The acceptance and integration of standards developed by SOSA will be a defining moment in the US military’s evolution to combat new and emerging threats and to update its warfighting equipment faster than ever before. By establishing a common framework for transitioning sensor systems to an open systems architecture, based on key interfaces and open standards established by industry-government consensus, it represents a dramatic shift from the monolithic procurement process that has prevailed for decades.

Driven by the SOSA consortia members, it will allow governments and industry to collaboratively develop open standards and best practices to enable, enhance, and accelerate the deployment of affordable, capable, interoperable sensor systems. Through a forum in which government, industry and academia work collaboratively to develop open standards to accelerate the deployment of affordable, capable, interoperable sensor systems, SOSA is building a new model in which component manufacturers will design to clearly defined parameters, bringing in a new era of competition.

“SOSA brings multiple layers of benefit, and the end result for military systems is to get new technology out into the field as soon as possible,” says Matt Van Steen, senior design engineer at Aegis Power Systems. “Our adversaries are enabling commercial products with armaments, so they are effectively using technology that is ahead of us due to the speed of acquisition. The US military has not historically moved quickly, so we need to improve methods to keep up.”

In the current paradigm, procurement is slow, while system design is time-consuming and expensive, and can result in highly-customised components that make the military highly-dependent on a single supplier for critical systems.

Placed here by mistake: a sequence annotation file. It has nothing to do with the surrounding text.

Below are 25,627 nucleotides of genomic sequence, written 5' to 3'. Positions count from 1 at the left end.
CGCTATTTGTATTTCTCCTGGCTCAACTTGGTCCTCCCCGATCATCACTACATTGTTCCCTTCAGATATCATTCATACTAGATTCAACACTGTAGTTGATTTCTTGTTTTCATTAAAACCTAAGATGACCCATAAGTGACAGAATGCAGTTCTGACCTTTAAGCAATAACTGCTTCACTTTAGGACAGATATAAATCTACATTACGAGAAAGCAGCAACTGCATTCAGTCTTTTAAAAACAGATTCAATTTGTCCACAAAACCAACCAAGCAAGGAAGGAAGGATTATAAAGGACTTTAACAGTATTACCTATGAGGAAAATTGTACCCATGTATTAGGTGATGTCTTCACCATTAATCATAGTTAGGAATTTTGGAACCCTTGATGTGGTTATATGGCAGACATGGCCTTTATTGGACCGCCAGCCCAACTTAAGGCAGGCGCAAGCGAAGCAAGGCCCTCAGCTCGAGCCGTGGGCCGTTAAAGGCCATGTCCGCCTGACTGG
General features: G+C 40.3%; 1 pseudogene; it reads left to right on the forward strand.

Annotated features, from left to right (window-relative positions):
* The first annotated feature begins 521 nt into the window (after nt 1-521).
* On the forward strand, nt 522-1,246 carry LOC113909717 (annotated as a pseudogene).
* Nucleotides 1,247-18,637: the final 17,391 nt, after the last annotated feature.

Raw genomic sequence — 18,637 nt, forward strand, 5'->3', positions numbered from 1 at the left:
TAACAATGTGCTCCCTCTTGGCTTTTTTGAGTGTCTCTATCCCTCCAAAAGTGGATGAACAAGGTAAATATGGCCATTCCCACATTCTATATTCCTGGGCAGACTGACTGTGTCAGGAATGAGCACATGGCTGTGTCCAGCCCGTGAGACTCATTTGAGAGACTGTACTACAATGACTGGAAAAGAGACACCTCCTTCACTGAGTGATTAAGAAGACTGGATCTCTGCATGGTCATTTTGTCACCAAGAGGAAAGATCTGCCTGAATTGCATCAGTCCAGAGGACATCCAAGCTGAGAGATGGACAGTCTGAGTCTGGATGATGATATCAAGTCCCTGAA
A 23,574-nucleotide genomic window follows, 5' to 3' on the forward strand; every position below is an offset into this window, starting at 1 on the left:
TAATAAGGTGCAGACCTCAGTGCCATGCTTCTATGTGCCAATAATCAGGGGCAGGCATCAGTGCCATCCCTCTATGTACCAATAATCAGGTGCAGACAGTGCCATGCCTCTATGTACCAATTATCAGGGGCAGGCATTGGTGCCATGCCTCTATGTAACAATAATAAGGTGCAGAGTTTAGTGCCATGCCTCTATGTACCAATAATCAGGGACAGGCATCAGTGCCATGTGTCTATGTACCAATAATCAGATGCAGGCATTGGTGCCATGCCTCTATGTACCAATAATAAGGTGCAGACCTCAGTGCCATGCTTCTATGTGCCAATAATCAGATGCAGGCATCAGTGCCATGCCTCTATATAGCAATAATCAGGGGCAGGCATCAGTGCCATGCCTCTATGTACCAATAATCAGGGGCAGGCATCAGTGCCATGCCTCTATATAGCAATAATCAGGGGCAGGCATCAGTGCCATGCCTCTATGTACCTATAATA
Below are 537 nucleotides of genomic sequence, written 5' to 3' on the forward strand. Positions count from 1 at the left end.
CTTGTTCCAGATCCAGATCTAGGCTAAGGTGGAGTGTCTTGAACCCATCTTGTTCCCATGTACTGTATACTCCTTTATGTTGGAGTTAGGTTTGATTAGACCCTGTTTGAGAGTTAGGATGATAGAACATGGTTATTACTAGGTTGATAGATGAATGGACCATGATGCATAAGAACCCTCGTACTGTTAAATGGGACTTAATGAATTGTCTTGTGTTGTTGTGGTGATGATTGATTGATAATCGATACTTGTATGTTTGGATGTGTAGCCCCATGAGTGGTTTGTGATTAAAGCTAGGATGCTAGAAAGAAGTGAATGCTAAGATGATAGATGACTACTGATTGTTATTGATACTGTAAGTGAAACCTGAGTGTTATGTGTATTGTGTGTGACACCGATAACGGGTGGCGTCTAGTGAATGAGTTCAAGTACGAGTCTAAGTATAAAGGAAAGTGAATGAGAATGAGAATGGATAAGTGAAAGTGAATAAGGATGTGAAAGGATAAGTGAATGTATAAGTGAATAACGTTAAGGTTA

Aegis, which has a range of VPX power supply systems that can provide variable output voltages, per VITA 62 specs, providing high efficiency, low weight, and high output power for a variety of embedded systems and applications by employing the VPX backplane, has also developed systems in alignment with the evolving SOSA Technical Standard. It embraces the shift from the old procurement paradigm, which hampered both manufacturers and end users.

“Cost goes up and there is no guarantee of interoperability with other systems,” says Van Steen. “A more standardised system benefits everyone. We know what everything will be from the form factor to the control signals, so we can focus on optimising the power and performance of our components.”

Even down to the chassis level, where complex sensor systems operate, equipment suppliers know up front what is required in terms of power supply and component design and are, therefore, able to innovate within those parameters.

“You also have to consider that every branch of the military has its own support branch with its own depots,” notes Van Steen. “Using increasingly interoperable components could make it possible to rationalise storage requirements, as well as making it easier to upgrade equipment faster. SOSA limits the options, but not too much. Its limited scope makes decisions easier for everyone.”

Compete on level terrain

Efficiency is just one important element in what SOSA will deliver. Beyond that, the appeal of interoperable, modular components is that – despite shorter integration times and shorter design times – they can be trusted to work. The result is the faster deployment of new systems without the need to rely on heavily customised components from a small number of suppliers, with a guarantee that they will meet clearly defined parameters.

“There is an advantage of commonality from a cost perspective,” says Errol Reid, sales manager at Aegis. “Whether cards require 115Vac, 28vdc  or 270vdc input, there is a lot of commonality and, as production volumes increase, there is a decrease in costs across the product line. Also, from the lead time perspective, it is easier to keep common components in stock.”

The high degree of commonality also means that suppliers will have to compete on cost. No longer can they drive dependency on a particular supply relationship by increasing the level of customisation. Instead, they have to compete on a level playing field, which fuels the process of innovation.

“Customers don’t want to pay for non-recurring engineering,” says Reid. “We are not designing a power supply for one unique use case. The same card could be used for aircraft, naval vessels, ground vehicles and a host of other applications. It can be disabling to be locked into a single vendor, from the perspective of both cost and risk. So, SOSA is future-proofing the military’s requirements.”